The situation where medical questionnaires need to be completed generally rests entirely where individuals are seeking out their own policies which will follow them around from job to job. It does not apply for employees who get long term disability insurance as a part of a benefit package through work. Employees generally see benefits kick in at work after they’ve been working for an employer beyond a pre-determined period of time (like a 6 month probationary period). It would be unfair to an insurer, and to an employer to have an employee start working and after a day of work, that employee make a claim for long term disability benefits through the company plan; having only work a single day. But, long term disability insurers have even thought of those scenarios. That’s why your will see “Pre-Existing Exclusion” clauses contained on policies. Those “Pre-Existing Exclusions” mean that the the insurer will not insure the claimant for any pre-existing disability, injury or illness which was treated within the first 6 months +/- prior to the disability claim. These Pre-Existing Exclusions often won’t apply if the employee has been working for a period of 12 months or more. Those clauses are contained in Long Term Disability policies to protect the insurer and the employer from situations where the employee was working for a very short period of time, acquires benefits, and then goes on disability shortly after. With so few hours of work banked, the insurer and the employer take big financial hit on these claims if they are required to pay them out. If these clauses were not included, it would also entice more employers to conduct thorough background medical checks of their employees, new hires or prospective employees which doesn’t exactly scream privacy or human rights. This is not the sort of thing we want in our society. We want people to be hired because of merit and because they are the right person for the job, regardless of their pre-existing health issues; should those issues exist. One’s pre-existing health should not be a factor in determining whether or not you get a job or not.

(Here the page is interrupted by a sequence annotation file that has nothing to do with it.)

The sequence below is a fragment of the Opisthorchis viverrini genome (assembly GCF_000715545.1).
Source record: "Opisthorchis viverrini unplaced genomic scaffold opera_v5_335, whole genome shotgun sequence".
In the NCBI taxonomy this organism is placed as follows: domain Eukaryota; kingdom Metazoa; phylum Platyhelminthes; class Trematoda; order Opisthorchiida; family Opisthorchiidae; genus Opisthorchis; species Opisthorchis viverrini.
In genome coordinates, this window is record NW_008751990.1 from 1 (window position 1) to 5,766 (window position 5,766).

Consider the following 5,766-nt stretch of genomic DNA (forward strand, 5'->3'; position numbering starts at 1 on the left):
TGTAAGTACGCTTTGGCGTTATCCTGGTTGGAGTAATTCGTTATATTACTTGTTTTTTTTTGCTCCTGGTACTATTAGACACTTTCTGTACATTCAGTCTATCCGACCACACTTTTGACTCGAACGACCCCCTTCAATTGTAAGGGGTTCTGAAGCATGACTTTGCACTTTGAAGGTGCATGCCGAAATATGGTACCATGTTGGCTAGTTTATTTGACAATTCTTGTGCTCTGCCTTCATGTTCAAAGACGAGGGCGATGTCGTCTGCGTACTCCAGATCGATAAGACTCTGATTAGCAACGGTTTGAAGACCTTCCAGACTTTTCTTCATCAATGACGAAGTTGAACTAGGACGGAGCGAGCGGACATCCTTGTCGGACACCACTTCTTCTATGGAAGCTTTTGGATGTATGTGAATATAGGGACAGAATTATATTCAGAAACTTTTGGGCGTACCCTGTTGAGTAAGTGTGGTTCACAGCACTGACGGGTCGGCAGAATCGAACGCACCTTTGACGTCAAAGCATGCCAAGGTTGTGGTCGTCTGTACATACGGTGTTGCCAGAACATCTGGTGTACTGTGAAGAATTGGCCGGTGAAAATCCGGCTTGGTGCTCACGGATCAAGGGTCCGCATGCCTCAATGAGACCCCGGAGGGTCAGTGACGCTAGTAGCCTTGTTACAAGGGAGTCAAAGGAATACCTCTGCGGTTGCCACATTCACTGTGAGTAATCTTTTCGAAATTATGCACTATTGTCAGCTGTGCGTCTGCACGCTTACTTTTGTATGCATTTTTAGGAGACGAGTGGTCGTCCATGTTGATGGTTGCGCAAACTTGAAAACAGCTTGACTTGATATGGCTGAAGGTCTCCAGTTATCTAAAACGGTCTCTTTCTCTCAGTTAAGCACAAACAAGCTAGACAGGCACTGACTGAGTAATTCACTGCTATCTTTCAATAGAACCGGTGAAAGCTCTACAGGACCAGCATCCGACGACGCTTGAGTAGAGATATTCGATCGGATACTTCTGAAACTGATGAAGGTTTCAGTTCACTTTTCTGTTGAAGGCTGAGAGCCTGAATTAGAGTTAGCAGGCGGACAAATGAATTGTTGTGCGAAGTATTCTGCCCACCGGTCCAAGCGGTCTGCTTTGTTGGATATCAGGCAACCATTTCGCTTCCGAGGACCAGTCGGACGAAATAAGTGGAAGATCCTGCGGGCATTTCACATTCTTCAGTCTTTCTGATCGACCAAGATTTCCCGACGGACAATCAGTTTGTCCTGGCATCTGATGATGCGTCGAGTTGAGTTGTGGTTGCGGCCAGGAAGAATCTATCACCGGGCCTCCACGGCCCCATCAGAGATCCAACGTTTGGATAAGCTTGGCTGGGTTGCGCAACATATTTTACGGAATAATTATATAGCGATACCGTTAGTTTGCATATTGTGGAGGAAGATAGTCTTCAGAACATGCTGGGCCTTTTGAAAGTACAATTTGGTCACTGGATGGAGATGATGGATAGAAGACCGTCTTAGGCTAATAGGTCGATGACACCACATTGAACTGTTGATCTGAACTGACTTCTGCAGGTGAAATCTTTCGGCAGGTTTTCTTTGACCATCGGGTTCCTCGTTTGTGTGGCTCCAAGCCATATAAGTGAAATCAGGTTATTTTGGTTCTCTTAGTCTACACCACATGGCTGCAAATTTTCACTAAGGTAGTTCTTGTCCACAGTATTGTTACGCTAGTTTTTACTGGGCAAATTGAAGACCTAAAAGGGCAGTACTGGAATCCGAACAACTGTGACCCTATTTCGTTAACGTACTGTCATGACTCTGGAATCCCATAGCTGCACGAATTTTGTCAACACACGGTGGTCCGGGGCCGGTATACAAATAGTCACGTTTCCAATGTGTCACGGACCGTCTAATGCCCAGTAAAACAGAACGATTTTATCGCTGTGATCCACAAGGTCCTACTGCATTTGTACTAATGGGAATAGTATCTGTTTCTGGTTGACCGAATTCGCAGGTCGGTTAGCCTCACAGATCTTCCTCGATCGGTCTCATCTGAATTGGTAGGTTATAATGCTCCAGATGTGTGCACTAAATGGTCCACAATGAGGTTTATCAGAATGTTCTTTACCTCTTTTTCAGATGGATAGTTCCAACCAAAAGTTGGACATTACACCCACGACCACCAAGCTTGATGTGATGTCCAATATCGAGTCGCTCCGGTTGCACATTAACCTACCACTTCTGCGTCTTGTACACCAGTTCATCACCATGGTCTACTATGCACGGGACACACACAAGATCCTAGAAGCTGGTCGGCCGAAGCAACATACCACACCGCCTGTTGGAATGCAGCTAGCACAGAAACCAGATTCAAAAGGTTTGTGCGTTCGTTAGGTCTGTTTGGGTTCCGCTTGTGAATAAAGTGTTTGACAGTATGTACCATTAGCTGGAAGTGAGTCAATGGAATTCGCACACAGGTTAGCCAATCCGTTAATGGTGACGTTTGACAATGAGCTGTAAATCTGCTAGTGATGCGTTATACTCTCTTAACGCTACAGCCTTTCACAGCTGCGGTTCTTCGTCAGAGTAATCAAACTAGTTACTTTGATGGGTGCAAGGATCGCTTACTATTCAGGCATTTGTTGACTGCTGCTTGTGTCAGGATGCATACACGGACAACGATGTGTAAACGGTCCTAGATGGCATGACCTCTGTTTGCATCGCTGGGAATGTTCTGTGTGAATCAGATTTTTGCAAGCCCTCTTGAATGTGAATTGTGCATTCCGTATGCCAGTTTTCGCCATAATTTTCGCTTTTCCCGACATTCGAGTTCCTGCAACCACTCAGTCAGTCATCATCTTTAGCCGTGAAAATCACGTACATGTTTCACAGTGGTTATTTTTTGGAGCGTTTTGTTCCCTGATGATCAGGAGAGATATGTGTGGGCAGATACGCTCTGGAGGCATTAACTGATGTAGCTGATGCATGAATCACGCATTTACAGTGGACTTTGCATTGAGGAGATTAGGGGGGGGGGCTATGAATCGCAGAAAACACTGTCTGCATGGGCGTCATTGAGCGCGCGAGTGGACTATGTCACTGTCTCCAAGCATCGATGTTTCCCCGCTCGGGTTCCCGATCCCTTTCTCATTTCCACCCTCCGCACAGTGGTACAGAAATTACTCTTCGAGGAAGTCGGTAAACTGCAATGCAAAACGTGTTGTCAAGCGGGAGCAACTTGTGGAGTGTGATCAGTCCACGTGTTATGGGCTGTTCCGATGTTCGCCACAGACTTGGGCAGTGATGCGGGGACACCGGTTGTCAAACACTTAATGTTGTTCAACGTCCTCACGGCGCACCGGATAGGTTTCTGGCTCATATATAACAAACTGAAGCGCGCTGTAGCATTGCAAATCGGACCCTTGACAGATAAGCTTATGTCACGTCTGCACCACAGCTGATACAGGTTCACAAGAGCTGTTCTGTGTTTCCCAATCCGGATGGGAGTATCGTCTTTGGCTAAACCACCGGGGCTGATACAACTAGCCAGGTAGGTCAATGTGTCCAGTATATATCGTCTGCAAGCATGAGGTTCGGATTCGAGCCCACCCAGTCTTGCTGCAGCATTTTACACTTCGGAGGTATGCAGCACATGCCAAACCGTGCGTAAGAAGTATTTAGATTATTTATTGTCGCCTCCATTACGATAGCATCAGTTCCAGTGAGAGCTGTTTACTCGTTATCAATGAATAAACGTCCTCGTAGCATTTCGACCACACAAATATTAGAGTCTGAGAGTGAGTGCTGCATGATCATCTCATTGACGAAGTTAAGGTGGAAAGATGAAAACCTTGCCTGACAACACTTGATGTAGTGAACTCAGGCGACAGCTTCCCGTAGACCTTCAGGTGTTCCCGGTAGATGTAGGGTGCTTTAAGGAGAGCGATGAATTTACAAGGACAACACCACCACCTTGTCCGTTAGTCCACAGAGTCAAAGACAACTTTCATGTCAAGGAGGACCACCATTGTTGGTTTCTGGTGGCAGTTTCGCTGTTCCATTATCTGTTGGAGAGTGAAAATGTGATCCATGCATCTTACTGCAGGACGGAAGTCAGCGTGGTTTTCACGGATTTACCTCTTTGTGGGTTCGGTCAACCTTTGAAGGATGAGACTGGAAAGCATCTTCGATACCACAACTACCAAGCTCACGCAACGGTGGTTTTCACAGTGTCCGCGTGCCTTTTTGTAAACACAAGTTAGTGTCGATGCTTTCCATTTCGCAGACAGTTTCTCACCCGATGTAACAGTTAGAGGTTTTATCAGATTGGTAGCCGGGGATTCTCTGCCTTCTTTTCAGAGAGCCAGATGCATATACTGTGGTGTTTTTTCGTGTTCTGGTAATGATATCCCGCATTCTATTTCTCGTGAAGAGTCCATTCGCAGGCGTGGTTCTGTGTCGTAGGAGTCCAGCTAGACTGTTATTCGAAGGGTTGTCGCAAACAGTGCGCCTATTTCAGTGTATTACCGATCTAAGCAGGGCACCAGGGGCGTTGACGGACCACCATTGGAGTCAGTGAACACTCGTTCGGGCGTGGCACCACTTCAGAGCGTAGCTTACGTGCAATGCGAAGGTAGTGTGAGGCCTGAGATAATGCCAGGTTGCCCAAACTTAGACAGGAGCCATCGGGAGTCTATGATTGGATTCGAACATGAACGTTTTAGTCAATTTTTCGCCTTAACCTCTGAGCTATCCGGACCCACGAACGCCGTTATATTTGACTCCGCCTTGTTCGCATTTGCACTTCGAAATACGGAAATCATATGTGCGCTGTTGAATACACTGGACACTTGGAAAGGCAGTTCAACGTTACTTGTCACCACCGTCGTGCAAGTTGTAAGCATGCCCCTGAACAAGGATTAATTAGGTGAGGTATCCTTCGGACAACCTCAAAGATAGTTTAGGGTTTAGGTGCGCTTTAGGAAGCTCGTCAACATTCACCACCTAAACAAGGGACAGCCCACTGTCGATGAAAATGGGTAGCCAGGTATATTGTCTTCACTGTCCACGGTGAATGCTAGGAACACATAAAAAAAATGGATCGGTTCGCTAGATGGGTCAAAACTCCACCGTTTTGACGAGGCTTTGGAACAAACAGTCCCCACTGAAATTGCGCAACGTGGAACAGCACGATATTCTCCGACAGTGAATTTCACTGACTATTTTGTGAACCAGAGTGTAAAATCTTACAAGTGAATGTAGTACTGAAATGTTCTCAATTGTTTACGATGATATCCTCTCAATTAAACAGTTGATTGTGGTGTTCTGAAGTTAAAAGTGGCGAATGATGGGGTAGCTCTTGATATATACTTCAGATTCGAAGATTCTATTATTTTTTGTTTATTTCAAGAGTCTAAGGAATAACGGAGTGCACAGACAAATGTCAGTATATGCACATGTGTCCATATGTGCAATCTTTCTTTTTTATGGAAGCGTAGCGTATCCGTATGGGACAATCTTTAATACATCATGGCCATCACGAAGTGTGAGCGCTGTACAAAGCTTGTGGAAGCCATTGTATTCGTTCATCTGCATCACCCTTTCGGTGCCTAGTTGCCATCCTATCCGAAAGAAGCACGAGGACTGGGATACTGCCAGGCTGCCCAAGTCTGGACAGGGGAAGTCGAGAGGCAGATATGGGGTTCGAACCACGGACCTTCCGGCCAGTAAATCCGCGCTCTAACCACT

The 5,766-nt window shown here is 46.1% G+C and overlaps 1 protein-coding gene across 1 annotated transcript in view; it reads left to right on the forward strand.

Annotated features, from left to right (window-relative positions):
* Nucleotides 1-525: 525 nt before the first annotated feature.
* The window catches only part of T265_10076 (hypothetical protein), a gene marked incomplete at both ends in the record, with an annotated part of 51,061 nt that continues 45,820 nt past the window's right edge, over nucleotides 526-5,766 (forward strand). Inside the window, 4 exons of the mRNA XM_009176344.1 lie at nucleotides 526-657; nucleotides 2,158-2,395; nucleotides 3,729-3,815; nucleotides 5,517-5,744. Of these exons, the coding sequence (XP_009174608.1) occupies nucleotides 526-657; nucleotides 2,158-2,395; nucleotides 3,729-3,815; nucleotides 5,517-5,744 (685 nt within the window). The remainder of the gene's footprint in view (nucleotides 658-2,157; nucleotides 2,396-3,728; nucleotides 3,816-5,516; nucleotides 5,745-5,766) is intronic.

Long Term Disability benefits don’t have to end at the age of 65. They can be shorter or they can be longer. Brian Goldfinger has seen long term disability policies which end at just 5 years. He has also seen policies which go beyond 65 up to the age of 70. Our lawyers have always wondered by polices have not kept up with the times. More and more Canadians are working much longer in life; well beyond the age of 65. But common long term disability polices will only pay benefits up to the age of 65. So if one wanted to retire at the age of 67, or 72+, then what are they to do if they are too disabled to work and can’t secure long term disability coverage beyond the age of 65. It’s not in the insurance company’s best interest to voluntarily extend benefits under all of their policies from the age of 65 up to 67+++. That would cost them a lot of money. But, it may be a bargaining chip for Unions in their negotiations with Employers that benefits don’t cover their members beyond the age of 65; when their members had every intention of working beyond the age of 65. Some concessions ought to be in order for the Unions to compensate their membership for these lost years where their employees don’t have access to any coverage/benefits.
One final note for today’s Toronto Injury Lawyer Blog Post: it’s not enough for you and only you to believe in your disability. The most important people to believe in your disability are your doctors and treating specialists. If those doctors and specialists don’t believe or support your disability; it will come across that way in their clinical notes and records. A supportive doctor is one of the best things to gain approval for a long term disability case.